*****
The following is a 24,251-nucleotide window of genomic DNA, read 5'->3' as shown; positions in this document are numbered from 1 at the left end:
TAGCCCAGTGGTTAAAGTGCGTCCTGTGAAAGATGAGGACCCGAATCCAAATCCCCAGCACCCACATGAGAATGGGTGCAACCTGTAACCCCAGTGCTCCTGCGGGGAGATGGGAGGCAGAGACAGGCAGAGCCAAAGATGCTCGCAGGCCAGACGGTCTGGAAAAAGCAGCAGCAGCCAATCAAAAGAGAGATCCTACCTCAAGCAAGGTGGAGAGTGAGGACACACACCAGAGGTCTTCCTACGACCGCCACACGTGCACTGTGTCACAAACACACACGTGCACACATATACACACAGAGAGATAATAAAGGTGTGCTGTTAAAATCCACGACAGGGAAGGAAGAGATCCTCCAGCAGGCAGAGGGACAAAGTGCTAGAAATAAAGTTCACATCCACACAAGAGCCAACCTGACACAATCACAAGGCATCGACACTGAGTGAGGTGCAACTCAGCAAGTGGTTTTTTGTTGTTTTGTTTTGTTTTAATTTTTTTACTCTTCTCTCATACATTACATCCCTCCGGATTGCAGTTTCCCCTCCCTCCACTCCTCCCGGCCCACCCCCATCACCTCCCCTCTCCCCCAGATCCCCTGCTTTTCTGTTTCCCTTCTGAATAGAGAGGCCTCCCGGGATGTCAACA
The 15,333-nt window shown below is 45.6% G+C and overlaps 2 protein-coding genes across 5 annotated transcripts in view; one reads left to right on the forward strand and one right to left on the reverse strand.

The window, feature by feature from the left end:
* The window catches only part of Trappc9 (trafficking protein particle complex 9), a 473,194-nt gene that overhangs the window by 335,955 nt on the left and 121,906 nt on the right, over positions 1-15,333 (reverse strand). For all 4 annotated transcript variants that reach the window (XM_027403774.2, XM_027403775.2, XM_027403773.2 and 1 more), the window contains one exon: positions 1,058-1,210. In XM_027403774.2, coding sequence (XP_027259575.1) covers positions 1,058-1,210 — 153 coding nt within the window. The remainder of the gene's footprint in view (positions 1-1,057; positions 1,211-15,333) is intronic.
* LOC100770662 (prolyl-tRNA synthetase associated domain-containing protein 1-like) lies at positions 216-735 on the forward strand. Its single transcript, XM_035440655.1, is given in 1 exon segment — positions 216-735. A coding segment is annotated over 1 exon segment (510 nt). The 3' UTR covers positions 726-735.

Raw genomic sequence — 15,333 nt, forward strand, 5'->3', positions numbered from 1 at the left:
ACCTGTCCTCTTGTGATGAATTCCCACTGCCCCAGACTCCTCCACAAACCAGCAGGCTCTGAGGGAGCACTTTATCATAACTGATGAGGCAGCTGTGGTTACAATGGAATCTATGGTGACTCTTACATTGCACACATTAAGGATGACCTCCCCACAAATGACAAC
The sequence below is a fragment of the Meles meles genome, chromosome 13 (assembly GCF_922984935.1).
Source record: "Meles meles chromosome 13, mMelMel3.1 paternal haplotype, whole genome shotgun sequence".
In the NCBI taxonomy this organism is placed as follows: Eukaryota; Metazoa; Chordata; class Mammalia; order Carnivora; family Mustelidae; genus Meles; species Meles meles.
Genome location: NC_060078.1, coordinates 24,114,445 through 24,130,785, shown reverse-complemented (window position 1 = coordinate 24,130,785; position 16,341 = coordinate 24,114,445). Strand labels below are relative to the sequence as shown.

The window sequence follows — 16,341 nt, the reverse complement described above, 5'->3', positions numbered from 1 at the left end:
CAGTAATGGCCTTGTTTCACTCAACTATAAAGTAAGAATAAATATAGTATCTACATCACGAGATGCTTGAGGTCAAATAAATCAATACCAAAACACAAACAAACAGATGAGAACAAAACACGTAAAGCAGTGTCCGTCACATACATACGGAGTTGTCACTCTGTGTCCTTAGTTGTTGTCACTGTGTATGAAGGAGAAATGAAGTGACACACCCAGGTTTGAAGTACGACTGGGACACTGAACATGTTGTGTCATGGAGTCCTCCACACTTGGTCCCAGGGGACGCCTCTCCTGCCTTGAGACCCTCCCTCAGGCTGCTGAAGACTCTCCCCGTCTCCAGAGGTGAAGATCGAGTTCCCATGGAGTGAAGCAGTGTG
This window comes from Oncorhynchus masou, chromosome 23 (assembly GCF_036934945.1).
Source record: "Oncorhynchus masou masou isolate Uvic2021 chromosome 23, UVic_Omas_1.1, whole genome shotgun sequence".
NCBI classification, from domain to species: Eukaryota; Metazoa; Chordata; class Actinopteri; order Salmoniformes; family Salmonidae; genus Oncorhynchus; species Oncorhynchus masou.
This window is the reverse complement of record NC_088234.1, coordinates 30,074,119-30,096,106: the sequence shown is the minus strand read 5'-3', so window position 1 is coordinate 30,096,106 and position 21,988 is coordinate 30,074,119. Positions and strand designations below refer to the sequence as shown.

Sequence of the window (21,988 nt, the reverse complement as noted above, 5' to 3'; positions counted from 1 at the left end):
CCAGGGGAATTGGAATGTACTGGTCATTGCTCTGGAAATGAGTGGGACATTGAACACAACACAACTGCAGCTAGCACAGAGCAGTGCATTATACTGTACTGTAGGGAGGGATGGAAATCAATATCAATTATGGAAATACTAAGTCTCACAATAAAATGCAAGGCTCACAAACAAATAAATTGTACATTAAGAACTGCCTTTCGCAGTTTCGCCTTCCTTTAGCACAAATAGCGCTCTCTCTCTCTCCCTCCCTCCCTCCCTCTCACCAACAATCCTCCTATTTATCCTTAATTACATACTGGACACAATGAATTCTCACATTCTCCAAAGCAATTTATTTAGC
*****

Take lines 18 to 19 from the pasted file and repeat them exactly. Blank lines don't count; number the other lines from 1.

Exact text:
This window is the reverse complement of record NC_088234.1, coordinates 30,074,119-30,096,106: the sequence shown is the minus strand read 5'-3', so window position 1 is coordinate 30,096,106 and position 21,988 is coordinate 30,074,119. Positions and strand designations below refer to the sequence as shown.

Sequence of the window (21,988 nt, the reverse complement as noted above, 5' to 3'; positions counted from 1 at the left end):